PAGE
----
Your complete guide to Apple Pay
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Apple Pay launched in 2014 as the first of the mobile wallets that enabled people to connect credit cards, debit cards and bank accounts to their personal devices in order to send and receive money. Of the major mobile wallet services – Google Pay (formerly Android Pay), Samsung Pay and Apple Pay – Apple’s service remains the largest. In fact, 507 million iPhone users had Apple Pay as of 2020, according to Statista.
Apple Pay represents a secure and sanitary payment option, since the app uses Near Field Communications (NFC) to transmit an encrypted virtual account number to the point-of-sale (POS) payment terminal. When you use Apple Pay in stores, no money changes hands, and you don’t even have to touch the POS terminal to complete the transaction or sign for it.
You can also use Apple Pay to send and receive money to and from family and friends, pay at thousands of brick-and-mortar stores as well as paying online and through many common app-based services. In this article, we will dig into everything you want to know about Apple Pay.
Which banks support Apple Pay?
Apple Pay can link to thousands of banks and credit unions across the world, with more being added all the time. More than 60 countries now have access to Apple Pay, and all major U.S. credit card providers support the payment system.
That means you can link credit cards from the following providers to your Apple Pay account to pay easily and securely through the platform:
- American Express
- Bank of America
- Capital One
- Synchrony Bank
- U.S. Bank
- Wells Fargo
Smaller banks and credit unions that issue credit cards also support the service, including USAA, PNC Bank, HSBC, Fifth Third Bank, Navy Federal Credit Union, Huntington Bank, Regions Bank, Beneficial Bank, Citizens Bank, KeyBank, SunTrust, PenFed Credit Union and Alliant Credit Union.
Where can I use Apple Pay?
You can use Apple Pay for in-app purchases on your iPhone and to pay for Apple services from the App Store, the iTunes store, Apple Music, Books, Apple News+, Apple TV+ and iCloud.
In stores, you can use Apple Pay anywhere you see the NFC logo or the Apple Pay logo at a point-of-sale location. This includes millions of stores, restaurants, and entertainment venues worldwide, from ACE Hardware and Albertsons grocery stores to Walt Disney World and Whole Foods. Apple Pay is currently accepted at more than 85% of retailers in the U.S.
You can also use Apple Pay on popular apps and online services, including Lyft, Fandango, Airbnb, GrubHub and Groupon.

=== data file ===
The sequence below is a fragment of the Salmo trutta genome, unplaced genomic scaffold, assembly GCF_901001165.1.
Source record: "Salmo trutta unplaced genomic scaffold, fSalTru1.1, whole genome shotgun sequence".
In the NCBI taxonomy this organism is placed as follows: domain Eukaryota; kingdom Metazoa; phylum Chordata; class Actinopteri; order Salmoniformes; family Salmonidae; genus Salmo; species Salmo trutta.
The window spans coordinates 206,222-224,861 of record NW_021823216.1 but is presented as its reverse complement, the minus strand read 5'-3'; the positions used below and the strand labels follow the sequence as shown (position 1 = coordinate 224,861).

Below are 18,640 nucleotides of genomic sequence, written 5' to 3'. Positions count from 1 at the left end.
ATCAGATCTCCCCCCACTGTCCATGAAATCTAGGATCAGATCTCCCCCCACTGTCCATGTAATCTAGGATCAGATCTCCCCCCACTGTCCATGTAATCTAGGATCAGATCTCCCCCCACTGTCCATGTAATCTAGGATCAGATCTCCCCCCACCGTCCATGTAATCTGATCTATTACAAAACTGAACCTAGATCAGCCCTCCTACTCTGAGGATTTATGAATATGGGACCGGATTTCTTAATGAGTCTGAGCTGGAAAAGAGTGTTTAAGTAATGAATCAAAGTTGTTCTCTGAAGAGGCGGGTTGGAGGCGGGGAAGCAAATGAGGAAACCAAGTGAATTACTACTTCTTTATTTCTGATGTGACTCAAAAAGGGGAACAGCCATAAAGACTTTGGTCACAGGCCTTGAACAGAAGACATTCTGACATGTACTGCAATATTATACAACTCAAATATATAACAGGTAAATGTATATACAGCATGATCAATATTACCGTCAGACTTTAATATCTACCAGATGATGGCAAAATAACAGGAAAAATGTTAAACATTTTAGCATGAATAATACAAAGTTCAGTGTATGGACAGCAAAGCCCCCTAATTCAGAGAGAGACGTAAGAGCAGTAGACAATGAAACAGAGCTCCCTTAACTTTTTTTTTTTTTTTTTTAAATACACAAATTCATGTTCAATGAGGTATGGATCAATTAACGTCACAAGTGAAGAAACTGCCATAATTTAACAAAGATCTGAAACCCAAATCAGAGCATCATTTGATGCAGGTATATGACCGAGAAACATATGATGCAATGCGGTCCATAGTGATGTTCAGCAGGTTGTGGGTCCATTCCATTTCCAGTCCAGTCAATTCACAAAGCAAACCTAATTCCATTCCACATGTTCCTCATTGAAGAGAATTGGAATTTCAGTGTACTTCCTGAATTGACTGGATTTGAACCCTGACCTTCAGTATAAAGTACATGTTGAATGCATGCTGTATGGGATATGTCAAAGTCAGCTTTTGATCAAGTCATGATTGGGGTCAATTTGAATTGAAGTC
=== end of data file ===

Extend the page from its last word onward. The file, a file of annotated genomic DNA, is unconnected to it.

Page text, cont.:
Related: Dirty money: Could ditching cash keep you healthier?
Finally, use Apple Pay with the following metropolitan area transit provider apps:
- MTA Metro-North and Long Island Railroads (LIRR)
- NJ Transit
- Ventra (CTA, Pace, and Metra)
If you’re riding Ventra in the Chicago metro area or are using the Hop Fastpass for TriMet, C-TRAN, and Portland Streetcar rides in the Portland and Vancouver metropolitan area, you don’t need to download the transit provider app. You can use Apple Pay to tap and pay with your mobile phone instead.
How many cards can I add to Apple Pay?
Users with an Apple iPhone 8, 8 Plus or later, or an Apple Watch Series 3 or later can add up to 12 cards on any one device. Users with earlier versions of iPhone or Apple Watch can only add 8 cards to each device. If you have more than one mobile device, you need to add the cards to each device separately.
What popular credit cards Can I use with Apple Pay?
With a limit of 12 credit cards, you can probably load all your cards into your Apple Wallet for easy access through your iPhone. But which one should you set as your default payment method? Which are the best credit cards to use with Apple Pay?
Since Apple Pay supports nearly every credit card in the U.S., you have plenty of choices. Some of the best cash-back credit cards and travel rewards cards are also some of the best cards to use with Apple Pay. Let’s look at a few of them, which also happen to be among the best contactless credit cards available, below.
An unsung hero when it comes to cash-back rewards credit cards, the Chase Freedom Unlimited has a lucrative rewards structure. You’ll earn 5% on travel purchased through Chase Ultimate Rewards, 3% on dining and drugstores (including takeout and eligible delivery service) and 1.5% on all other purchases. Unlike the Chase Freedom Flex card, you don’t need to keep track of rotating categories.
Related: Chase Freedom Unlimited review
It’s a great card to use as your default in Apple Pay because you know wherever you shop and whatever you buy, you’ll net a neat 1.5% cash back, at least. There’s no annual fee, and you’ll enjoy benefits such as 120-day purchase protection and extended warranty protection to extend certain manufacturers’ warranties by up to a year.
The Freedom Unlimited also has a sign-up bonus of an additional 1.5% cash back on everything you buy (on up to $20,000 spent in the first year) – worth up to $300 cash back! If you transfer those Freedom Unlimited rewards to a Chase Ultimate Rewards credit card, such as the Chase Sapphire Preferred Card or Chase Sapphire Reserve, you can effectively double their value, based on TPG’s latest valuations, since they become fully transferable Ultimate Rewards points.
Chase Sapphire Preferred Card
If you’re interested in more than cash back and want to delve into the Chase Ultimate Rewards universe, the Chase Sapphire Preferred credit card is a great choice to load into your Apple Wallet so you can earn 5 points per dollar on Lyft (through March 2022), 5 points per dollar on all travel when book through the Chase Ultimate Rewards portal, 3x points per dollar select streaming services, 3 points per dollar on online grocery purchases(excluding Walmart and Target, 3x points per dollar on dining, 2 points per dollar on travel and 1x point per dollar on all other purchases. The annual fee is $95.
Related: Chase Sapphire Preferred review
The sign-up bonus from Sapphire Preferred isn’t exactly small potatoes, either. Earn 60,000 in bonus points, worth $750 in travel through Chase Ultimate Rewards (or $1,200 in general based on TPG valuations), when you spend $4,000 on purchases in the first three months from account opening.